Council risks failing human rights in the AI Act

Algorights signs this letter from the civil society to the Council of the EU.

Dear Representatives of the Council of the European Union,

We write to you in advance of the E.U. Artificial Intelligence Act (AI Act) trilogue
negotiation on 6 December. In this crucial moment for the AI Act, we urge you to
effectively regulate the use of AI systems by law enforcement, migration control and
national security authorities throughout Europe.

Without meaningful regulation of the use of AI in law enforcement, the AI Act will not fulfil its promise to put people’ safety first and it will fail human rights at large.

Increasingly, in Europe and around the world, AI systems are developed and deployed
for harmful and discriminatory forms of state surveillance. From the use of biometrics for identification in public spaces, to emotion recognition, to predictive systems in criminal justice and resource allocation capacities. AI in law enforcement
disproportionately targets already marginalised communities, undermines legal and
procedural rights, and enables mass surveillance.

The Council risks severely under-regulating — and in some cases even deregulating —
uses of AI in the areas of law enforcement, migration and national security if it does not change its position. Insufficient, partial prohibitions on some of the most unacceptable and dangerous uses of AI, including biometric identification for mass surveillance purposes, emotion recognition and predictive policing, are likely to legitimise rather than limit some of the most dystopian and rights-violating surveillance practices.

Further, a blanket exemption in the regulation for AI in national security will
undermine the legislation, allowing authorities an unjustifiably broad loophole to claim that AI in law enforcement, border management, or national security should not be subject to important protections in the Act.

Lastly, exemptions to public transparency requirements for police and migration
control would leave the most “high-risk” AI systems in these areas shrouded in
secrecy – making oversight over law enforcement and migration authorities practically
impossible and regulation efforts in these areas will ultimately be meaningless. The
credibility of the E.U.’s AI Act is hanging by a thread.

Civil society, experts and institutions including the European Data Protection Board
and European Data Protection Supervisor, and the UN’s High Commission for Human
Rights have clearly outlined that the use of AI in these areas warrants a greater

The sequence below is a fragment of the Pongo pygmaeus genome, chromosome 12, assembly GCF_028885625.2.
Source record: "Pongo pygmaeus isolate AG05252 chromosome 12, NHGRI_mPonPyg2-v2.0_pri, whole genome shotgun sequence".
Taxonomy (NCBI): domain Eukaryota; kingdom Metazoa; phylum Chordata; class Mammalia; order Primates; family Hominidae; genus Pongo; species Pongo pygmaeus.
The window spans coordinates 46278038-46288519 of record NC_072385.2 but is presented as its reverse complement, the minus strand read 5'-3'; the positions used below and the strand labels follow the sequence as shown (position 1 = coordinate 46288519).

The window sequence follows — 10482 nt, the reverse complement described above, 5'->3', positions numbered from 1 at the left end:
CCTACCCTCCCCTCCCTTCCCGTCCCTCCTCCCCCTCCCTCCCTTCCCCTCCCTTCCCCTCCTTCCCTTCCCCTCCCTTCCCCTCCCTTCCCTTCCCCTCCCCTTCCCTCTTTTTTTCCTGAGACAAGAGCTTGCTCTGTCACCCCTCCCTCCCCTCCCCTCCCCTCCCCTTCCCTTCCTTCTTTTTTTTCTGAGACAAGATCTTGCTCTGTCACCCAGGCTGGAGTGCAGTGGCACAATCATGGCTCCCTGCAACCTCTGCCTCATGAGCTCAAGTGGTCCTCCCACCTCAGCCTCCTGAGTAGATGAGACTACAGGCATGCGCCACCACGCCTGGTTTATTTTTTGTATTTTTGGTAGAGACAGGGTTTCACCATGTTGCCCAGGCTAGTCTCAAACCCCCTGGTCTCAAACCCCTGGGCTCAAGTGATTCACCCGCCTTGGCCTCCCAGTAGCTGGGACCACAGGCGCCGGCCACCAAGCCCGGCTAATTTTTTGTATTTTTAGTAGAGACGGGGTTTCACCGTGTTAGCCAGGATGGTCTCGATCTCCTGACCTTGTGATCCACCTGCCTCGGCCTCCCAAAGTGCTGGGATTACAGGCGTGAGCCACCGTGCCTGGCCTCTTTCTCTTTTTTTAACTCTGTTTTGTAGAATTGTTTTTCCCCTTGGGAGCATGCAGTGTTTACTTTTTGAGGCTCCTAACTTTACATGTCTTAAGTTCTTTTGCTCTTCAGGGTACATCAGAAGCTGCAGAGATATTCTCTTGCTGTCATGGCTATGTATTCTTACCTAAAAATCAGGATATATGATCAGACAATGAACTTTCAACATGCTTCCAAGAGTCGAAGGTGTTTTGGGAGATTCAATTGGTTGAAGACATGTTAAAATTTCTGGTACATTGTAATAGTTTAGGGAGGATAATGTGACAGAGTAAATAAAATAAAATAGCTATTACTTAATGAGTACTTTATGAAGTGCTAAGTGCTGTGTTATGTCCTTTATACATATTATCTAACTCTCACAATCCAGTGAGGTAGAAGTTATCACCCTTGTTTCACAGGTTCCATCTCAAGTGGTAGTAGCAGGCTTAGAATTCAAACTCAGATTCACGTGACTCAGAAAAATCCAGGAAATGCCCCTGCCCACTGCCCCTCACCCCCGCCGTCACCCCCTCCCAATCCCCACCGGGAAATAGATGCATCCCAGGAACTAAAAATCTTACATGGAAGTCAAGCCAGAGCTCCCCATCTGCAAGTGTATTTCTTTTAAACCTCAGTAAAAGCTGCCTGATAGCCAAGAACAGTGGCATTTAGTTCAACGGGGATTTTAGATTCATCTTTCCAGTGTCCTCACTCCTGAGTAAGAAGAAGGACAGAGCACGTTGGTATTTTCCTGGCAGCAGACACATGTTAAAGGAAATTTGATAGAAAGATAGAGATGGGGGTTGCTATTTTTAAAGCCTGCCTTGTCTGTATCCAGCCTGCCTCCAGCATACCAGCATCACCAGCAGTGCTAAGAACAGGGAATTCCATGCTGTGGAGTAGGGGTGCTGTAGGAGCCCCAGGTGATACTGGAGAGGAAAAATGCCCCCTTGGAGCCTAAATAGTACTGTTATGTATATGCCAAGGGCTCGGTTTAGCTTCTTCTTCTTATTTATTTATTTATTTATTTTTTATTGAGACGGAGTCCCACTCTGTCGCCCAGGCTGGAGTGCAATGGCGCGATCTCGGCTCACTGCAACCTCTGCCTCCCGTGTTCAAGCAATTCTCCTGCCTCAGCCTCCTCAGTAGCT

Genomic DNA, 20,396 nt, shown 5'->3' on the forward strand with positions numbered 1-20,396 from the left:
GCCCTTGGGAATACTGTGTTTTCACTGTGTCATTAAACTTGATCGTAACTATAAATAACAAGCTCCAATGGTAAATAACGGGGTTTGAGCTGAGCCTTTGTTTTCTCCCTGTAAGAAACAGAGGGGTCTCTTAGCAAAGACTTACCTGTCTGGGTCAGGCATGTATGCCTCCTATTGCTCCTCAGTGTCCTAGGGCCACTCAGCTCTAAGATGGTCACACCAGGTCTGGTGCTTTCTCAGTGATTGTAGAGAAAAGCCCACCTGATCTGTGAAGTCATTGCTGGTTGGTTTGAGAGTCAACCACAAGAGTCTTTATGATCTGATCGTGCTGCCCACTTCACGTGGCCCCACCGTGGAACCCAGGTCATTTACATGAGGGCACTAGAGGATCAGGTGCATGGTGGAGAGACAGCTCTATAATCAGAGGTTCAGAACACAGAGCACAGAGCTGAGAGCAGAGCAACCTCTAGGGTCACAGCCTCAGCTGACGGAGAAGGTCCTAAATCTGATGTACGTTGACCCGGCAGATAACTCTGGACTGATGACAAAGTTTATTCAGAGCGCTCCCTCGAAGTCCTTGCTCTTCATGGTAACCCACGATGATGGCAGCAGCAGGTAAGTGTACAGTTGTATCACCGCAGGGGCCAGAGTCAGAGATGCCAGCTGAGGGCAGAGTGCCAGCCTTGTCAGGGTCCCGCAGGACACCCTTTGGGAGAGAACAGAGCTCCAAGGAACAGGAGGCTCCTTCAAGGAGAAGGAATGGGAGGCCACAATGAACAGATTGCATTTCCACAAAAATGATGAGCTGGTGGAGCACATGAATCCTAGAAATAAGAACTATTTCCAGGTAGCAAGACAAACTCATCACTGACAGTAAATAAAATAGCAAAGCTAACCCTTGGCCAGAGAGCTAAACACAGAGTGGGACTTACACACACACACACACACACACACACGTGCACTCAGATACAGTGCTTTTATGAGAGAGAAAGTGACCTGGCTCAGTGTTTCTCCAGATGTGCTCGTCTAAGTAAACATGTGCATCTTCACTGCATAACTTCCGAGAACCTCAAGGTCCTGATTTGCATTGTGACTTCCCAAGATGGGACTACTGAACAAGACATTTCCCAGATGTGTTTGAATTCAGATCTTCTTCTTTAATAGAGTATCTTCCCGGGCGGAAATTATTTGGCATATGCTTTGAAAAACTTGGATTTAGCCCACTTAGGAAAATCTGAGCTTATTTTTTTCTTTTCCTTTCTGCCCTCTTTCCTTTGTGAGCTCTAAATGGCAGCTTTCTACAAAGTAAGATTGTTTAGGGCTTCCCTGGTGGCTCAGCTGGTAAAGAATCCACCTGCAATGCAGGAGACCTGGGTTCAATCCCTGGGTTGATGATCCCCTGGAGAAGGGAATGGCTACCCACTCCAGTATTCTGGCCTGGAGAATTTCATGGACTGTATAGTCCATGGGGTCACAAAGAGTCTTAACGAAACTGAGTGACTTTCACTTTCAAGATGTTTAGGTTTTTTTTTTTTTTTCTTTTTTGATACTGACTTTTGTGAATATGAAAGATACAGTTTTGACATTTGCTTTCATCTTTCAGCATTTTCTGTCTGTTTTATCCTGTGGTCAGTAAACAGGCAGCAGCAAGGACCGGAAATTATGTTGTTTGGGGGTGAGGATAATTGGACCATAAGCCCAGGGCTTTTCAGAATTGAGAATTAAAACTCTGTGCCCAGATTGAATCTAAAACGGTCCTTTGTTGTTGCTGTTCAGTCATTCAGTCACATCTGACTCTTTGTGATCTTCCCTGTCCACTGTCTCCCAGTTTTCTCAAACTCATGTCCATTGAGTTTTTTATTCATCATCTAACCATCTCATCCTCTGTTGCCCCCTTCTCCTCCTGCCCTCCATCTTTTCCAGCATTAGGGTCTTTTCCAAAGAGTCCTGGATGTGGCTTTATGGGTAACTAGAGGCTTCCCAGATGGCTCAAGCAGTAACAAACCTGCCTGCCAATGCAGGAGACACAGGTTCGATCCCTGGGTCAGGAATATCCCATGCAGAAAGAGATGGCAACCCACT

degree of regulation, oversight, and protection, not less. The use of AI in law
enforcement in these areas exacerbates an already profound power imbalance
between state authorities and people, and puts fundamental rights at further risk.

To set a high global standard for human rights-centred AI regulation, ensure
public trust in AI and safeguard human rights in the face of this fast-
developing technology, E.U. member states must change course.
The Council
must implement a full ban on remote biometric identification in publicly accessible
spaces, as well as other unacceptable uses of AI in law enforcement. The AI Act must
avoid arbitrary exemptions for national security, migration control and law
enforcement, and it must ensure full accountability to the public for the uses of the
most “high risk” AI.

Appropriate checks and balances on state and police powers are essential to the
functioning of a rights-based society. Artificial intelligence, particularly in law
enforcement, migration and security poses unique threats for fundamental rights,
safety and society. E.U. legislation must be up to the challenge.

We call on you, as representatives of the European Member States, to make the AI Act
an instrument of protection and not an enabler of mass and discriminatory


  • Access Now
  • European Digital Rights (EDRi)
  • Border Violence Monitoring Network
  • Algorights
  • AlgorithmWatch
  • Amnesty International
  • Bits of Freedom
  • European Center for Not-for-Profit Law (ECNL)
  • European Network Against Racism (ENAR)
  • Fair Trials
  • Hermes Center for Transparency and Digital Human Rights
  • Irish Council for Civil Liberties (ICCL)
  • – Organitzacions per la Justícia Global
  • Platform for International Cooperation on Undocumented Migrants (PICUM)
  • Politiscope
  • Privacy International